Some times I walk into my home office and it’s just overwhelming – there’s paperwork of all kinds, all over my desk. Paperwork related to job tasks, forms to fill out for my 401k, my healthcare provider, one of my kids’ permission slips – or the coupons I place in there so I “didn’t forget them”. But it doesn’t end there, the home office also becomes a dumping ground of random items that get put away when company comes over, or items I am wrapping for an upcoming birthday, and other various projects and/or spinning plates. It’s often soo much stuff that I just cannot figure out where to start – so I don’t. But then it only lingers. It continues to generate a negative energy, and limits my productivity / dampens my mood. How do you overcome that? Sometimes the answer isn’t to invest the afternoon in fixing all of it – instead, assign a short period to tackle what you can.

Here are some tips for decluttering a room in 30 minutes:

Set a timer for 30 minutes and work quickly.

Remember, you wanted to declutter a room quickly. There can be a tendancy to get “too into it” when you set out to declutter a room. You pick up a few old bills on your home office desk and underneath them are some coupons that are expiring soon, so now you are writing a grocery list, while walking down the hall to ask your spouse what they need at the store – all because you began the process of tidying up a room! When you determine a specific amount of time to declutter, you can remind yourself to no get off track, and that you are only focusing on what you can accomplish in 30 minutes. This will heighten your focus.

Make three piles: trash, donate, and keep.

With the timer set you can start sorting the items in the room. Keeping the tasks simple will help you to stay on task. Try to separate the trash, donate, and keep piles by creating them in different areas of the room so that there are clear lines of delineation between them. Try not to think about them too hard; if you are not sure if you are ready to get rid of it, simply put it in the keep pile. (For now.)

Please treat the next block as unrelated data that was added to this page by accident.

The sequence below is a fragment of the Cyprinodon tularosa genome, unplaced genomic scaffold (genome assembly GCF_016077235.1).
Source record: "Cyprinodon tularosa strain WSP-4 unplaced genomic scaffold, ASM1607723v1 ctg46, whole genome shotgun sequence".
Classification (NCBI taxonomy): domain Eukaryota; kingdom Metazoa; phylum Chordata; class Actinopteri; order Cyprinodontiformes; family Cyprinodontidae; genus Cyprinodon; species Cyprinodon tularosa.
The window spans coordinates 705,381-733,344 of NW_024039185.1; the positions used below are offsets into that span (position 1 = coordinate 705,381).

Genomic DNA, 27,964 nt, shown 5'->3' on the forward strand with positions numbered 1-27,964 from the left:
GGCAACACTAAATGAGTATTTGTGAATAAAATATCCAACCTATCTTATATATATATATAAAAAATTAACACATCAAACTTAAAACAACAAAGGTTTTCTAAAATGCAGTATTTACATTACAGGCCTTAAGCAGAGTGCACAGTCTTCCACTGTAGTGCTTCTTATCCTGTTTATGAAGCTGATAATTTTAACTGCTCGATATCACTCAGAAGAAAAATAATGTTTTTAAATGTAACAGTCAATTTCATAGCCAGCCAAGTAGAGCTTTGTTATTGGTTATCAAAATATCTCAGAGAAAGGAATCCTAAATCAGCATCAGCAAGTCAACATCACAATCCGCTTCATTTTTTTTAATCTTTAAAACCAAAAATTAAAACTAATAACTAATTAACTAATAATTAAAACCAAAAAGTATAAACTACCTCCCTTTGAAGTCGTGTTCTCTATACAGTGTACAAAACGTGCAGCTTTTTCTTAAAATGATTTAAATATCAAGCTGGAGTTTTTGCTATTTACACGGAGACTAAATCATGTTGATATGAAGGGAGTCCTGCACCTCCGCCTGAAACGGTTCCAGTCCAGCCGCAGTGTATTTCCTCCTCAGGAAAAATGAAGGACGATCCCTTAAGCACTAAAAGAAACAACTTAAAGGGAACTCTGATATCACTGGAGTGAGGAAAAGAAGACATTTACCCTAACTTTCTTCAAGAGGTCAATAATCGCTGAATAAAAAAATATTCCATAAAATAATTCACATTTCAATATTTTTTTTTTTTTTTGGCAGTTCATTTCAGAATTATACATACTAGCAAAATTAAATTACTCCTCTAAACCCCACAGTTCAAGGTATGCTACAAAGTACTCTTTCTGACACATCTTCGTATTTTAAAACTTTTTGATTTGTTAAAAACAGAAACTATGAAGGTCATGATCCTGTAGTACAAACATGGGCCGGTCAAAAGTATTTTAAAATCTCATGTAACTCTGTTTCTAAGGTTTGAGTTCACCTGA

Start with one small area, such as a desk or bookshelf, and quickly sort through items.

Do not try to take on the entire room at once! Pick an area of the room and and go through the clutter triage process detailed above. Once you have finished one area, move on to the next.

items to donate

Be ruthless with what you get rid of, only keeping what is necessary and useful.

As you move through the areas of the room, making your keep/trash/donate decisions, you may have changed your mind on a previous “keep”, having had a little time to think about it. Do your best to only keep items that are really necessary. Ask yourself – “when was the last time i used this item?” If you can’t remember, then it’s an easy toss. If an item has a sentimental – but no practical value, consider taking a picture of it and tossing it. (That’s literally the premise of : )

Once the timer goes off, stop decluttering and put away the items in the “keep” pile.

It is perfectly fine if you did not completely declutter the room in thirty minutes. In fact it is fine if you are not even half way done. The goal of this exercise was not a spotless, empoty room – the goal was action. And action you took! Thirty minutes of decluttering any room will show marked improvement, whether it is a bedroom, office, or other. You should feel good about the progress made with this quick declutter, in this short period of time.

Schedule a time to go through the trash and donate piles.

Depending on the size of the piles you created, schedule some time to review these two piles. Confirm with others in your home that the items can indeed leave the house forever (as trash or a donation), and that they no longer have any practical use. But make sure that you implement these parts of the plan.(Throwing away the items of no use, donating the ones that you don’t need, but do have a use.)

Congratulations on decluttering a room in 30 minutes! While this room may not be done, it is certainly better than it was, 31 minutes ago!